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Report explains why Catholic schools should avoid adopting Common Core

Saturday, October 15, 2016 11:43
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(Before It's News)

screen-shot-2016-10-15-at-11-44-27-amThe Pioneer Institute and American Principles Project have jointly released a white paper “After The Fall: Catholic Education Beyond The Common Core”  by Anthony Esolen, Dan Guernsey, Jane Robbins, and Kevin Ryan, which examines the incompatibility of Common Core Standards and a Catholic education.  The paper is a good study of the the issue and the key points are shown below, but the best reason of all is found on page 21

“The Common Core is clear that it seeks to develop the skills and knowledge necessary to prepare students for college and career. If there is any other purpose to education, the Common Core does not recognize it. The mission of a Catholic school, though, is much broader. Vatican II states that through Catholic schools the Church seeks to provide students with “an education by which their whole life can be imbued with the spirit of Christ” and which can “promote for all peoples the complete perfection of the human person, the good of earthly society and the building of a world that is more human.”

Or as my favorite statement from law professor Patrick Deneen of Notre Dame University puts it.

“In our modern push to standardize and make uniform and to equalize, we necessarily must end up discarding any higher aspirations of education‘s end in an embrace of what can only be widely secured agreements about lower and debased ends, an education based upon the lowest common denominator. With Common Core Standards, our civilization thus shows in its ultimate commitments to how we educate our young, that we think them incapable of anything higher than being workers in a deracinated globalized economic system.”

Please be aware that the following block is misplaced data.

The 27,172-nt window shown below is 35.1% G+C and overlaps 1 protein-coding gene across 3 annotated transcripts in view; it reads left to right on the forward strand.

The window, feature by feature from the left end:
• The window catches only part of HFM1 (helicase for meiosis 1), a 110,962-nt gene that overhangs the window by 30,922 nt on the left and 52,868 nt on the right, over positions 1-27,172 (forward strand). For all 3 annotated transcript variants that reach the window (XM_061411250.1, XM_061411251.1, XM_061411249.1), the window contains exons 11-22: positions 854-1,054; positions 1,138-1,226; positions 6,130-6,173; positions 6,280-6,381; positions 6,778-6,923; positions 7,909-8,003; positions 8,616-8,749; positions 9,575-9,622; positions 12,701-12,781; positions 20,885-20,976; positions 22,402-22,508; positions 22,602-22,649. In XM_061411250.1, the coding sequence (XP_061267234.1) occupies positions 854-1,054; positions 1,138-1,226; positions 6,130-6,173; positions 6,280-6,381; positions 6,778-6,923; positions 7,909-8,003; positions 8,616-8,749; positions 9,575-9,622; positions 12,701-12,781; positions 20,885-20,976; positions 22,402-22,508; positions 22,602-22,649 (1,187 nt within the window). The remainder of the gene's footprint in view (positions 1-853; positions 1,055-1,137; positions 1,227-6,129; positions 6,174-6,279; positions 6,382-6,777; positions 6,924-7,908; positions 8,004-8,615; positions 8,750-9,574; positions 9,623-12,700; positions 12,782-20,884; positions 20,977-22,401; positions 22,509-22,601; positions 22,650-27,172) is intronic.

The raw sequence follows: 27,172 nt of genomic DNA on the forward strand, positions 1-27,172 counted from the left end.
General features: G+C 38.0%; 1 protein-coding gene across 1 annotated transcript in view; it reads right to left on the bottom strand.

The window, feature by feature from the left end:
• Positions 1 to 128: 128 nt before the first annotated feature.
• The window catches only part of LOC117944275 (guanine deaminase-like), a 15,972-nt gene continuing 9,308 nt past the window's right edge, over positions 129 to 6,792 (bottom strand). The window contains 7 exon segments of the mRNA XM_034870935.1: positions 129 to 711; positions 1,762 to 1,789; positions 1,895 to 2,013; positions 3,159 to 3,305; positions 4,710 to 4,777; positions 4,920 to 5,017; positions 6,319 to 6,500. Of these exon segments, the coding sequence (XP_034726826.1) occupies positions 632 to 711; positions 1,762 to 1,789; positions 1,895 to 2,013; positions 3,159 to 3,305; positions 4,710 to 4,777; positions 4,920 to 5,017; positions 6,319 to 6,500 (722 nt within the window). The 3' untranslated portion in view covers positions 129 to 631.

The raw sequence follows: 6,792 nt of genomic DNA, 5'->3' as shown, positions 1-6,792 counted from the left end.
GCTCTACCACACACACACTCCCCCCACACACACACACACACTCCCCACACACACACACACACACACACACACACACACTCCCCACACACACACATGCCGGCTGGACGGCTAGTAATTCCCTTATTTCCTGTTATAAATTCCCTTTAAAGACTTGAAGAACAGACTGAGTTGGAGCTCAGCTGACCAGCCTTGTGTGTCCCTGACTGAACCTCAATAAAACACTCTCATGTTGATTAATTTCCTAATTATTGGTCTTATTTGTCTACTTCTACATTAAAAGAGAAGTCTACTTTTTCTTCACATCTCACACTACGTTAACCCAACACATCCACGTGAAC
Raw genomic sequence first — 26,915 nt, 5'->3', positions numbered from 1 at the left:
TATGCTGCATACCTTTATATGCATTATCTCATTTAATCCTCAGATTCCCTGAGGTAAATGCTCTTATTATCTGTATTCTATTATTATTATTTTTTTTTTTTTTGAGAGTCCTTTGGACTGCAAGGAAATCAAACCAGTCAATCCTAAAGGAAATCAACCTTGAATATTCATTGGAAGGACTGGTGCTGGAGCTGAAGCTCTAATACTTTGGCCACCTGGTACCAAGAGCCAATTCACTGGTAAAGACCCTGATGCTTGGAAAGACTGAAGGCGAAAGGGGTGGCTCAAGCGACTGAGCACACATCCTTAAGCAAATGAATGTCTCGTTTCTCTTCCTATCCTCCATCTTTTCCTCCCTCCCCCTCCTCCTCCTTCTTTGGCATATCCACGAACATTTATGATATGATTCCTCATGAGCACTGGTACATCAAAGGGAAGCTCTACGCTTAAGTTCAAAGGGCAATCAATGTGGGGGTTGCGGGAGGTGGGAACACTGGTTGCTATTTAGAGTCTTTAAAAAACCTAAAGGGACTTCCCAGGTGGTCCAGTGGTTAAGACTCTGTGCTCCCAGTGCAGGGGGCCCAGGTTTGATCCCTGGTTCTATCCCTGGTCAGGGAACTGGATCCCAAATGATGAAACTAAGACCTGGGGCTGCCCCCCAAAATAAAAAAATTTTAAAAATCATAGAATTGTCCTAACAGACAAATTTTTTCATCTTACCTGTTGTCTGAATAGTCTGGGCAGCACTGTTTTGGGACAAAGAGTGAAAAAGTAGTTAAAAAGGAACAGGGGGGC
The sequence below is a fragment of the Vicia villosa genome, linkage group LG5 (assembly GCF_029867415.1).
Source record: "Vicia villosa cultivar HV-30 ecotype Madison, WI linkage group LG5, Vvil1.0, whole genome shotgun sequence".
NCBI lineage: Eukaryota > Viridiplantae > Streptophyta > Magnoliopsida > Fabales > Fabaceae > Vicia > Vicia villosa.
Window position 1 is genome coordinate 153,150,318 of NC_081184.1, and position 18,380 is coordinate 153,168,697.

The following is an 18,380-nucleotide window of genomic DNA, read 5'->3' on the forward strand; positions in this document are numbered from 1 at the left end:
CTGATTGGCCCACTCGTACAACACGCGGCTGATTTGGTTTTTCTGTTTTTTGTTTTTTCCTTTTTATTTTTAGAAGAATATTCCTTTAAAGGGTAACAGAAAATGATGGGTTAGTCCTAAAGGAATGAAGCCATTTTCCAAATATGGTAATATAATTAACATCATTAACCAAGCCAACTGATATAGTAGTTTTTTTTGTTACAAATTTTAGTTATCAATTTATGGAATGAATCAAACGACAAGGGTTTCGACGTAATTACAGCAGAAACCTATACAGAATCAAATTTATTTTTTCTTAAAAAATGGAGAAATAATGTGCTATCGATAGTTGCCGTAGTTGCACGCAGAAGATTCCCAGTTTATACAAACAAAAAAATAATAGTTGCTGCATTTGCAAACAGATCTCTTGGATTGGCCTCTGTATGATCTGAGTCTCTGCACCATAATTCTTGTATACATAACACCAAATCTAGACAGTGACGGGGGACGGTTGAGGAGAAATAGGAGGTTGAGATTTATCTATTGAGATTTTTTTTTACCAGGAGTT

The paper is divided into four sections.

Part 1 – Chronology of the relationship between Common Core and Catholic schools.

Part 2 – Eight Arguments used to incentivize Catholic schools into adopting Common Core.

Part 3 -Philosophical concerns about the use of the Common Core and its effect on the goals of Catholic education

Part 4 -Moving Catholic Schools Forward in a Post- Common Core World

The eight arguments the white paper sites as typical for  CCSSI proponents to use to promote the standards adoption by Catholic schools are:

[1] The Common Core standards are high-quality, and for self- preservation reasons Catholic schools must adopt them in order to stay competitive with public schools;

[2] Some states require Catholic schools to take state-derived tests, which will be based on the Common Core standards;

[3] College admission tests will be based on the Common Core standards and thereby threaten the competitive position of Catholic-school graduates;

[4] Teachers, both in their initial preparation and in-service developmental work, will be trained in the Common Core standards, and thus their training will be misaligned with the curricula of non-Common Core Catholic schools;

[5] Most textbooks and materials will be based on and derived from the Common Core standards;

[6] The criticism of the Common Core is based on political objections rather than educational principles;

[7] Catholic schools can safely adopt the Common Core by simply “infusing” Catholicism into the existing standards; and

[8] Since the Common Core standards are not a curriculum and therefore will not really affect what, when, and how Catholic schools teach, there is no serious objection to their adoption.

If you would like to read a good short summary of the paper’s rebuttal to each of the arguments, go to The Pulse

If you would like to download a copy of the white paper to read and share click here, “After the Fall: Catholic Education Beyond the Common Core.”

Anne Gassel

Anne has been writing on MEW since 2012 and has been a citizen lobbyist on Common Core since 2013. Some day she would like to see a national Hippocratic oath for educators “I will remember that there is an art to teaching as well as science, and that warmth, sympathy and understanding are sometimes more important than policy or what the data say. My first priority is to do no harm to the children entrusted to my temporary care.”

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